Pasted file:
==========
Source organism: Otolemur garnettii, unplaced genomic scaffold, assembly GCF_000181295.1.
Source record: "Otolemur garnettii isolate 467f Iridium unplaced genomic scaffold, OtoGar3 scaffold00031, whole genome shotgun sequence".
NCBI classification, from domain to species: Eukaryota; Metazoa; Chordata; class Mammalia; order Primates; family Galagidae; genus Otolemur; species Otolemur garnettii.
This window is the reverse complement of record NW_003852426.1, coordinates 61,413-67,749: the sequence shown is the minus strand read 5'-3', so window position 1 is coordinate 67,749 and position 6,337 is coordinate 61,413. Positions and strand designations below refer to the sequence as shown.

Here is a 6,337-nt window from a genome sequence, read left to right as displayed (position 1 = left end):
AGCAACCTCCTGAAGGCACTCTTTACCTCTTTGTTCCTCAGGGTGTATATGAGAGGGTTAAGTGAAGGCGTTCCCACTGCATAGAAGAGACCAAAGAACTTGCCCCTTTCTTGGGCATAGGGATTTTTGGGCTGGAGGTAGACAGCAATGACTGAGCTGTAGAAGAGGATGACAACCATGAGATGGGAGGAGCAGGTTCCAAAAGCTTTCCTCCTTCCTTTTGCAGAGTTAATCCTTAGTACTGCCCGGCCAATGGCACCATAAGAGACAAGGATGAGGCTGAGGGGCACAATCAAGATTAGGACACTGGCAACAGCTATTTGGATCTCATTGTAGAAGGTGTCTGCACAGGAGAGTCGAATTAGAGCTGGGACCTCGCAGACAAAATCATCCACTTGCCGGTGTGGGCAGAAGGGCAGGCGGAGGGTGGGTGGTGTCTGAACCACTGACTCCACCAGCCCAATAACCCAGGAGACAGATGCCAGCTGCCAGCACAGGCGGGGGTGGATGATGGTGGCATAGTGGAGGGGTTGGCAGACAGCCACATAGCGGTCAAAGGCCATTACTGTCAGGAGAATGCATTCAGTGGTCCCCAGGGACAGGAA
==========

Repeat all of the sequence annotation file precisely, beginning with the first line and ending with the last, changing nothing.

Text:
Source organism: Otolemur garnettii, unplaced genomic scaffold, assembly GCF_000181295.1.
Source record: "Otolemur garnettii isolate 467f Iridium unplaced genomic scaffold, OtoGar3 scaffold00031, whole genome shotgun sequence".
NCBI classification, from domain to species: Eukaryota; Metazoa; Chordata; class Mammalia; order Primates; family Galagidae; genus Otolemur; species Otolemur garnettii.
This window is the reverse complement of record NW_003852426.1, coordinates 61,413-67,749: the sequence shown is the minus strand read 5'-3', so window position 1 is coordinate 67,749 and position 6,337 is coordinate 61,413. Positions and strand designations below refer to the sequence as shown.

Here is a 6,337-nt window from a genome sequence, read left to right as displayed (position 1 = left end):
AGCAACCTCCTGAAGGCACTCTTTACCTCTTTGTTCCTCAGGGTGTATATGAGAGGGTTAAGTGAAGGCGTTCCCACTGCATAGAAGAGACCAAAGAACTTGCCCCTTTCTTGGGCATAGGGATTTTTGGGCTGGAGGTAGACAGCAATGACTGAGCTGTAGAAGAGGATGACAACCATGAGATGGGAGGAGCAGGTTCCAAAAGCTTTCCTCCTTCCTTTTGCAGAGTTAATCCTTAGTACTGCCCGGCCAATGGCACCATAAGAGACAAGGATGAGGCTGAGGGGCACAATCAAGATTAGGACACTGGCAACAGCTATTTGGATCTCATTGTAGAAGGTGTCTGCACAGGAGAGTCGAATTAGAGCTGGGACCTCGCAGACAAAATCATCCACTTGCCGGTGTGGGCAGAAGGGCAGGCGGAGGGTGGGTGGTGTCTGAACCACTGACTCCACCAGCCCAATAACCCAGGAGACAGATGCCAGCTGCCAGCACAGGCGGGGGTGGATGATGGTGGCATAGTGGAGGGGTTGGCAGACAGCCACATAGCGGTCAAAGGCCATTACTGTCAGGAGAATGCATTCAGTGGTCCCCAGGGACAGGAA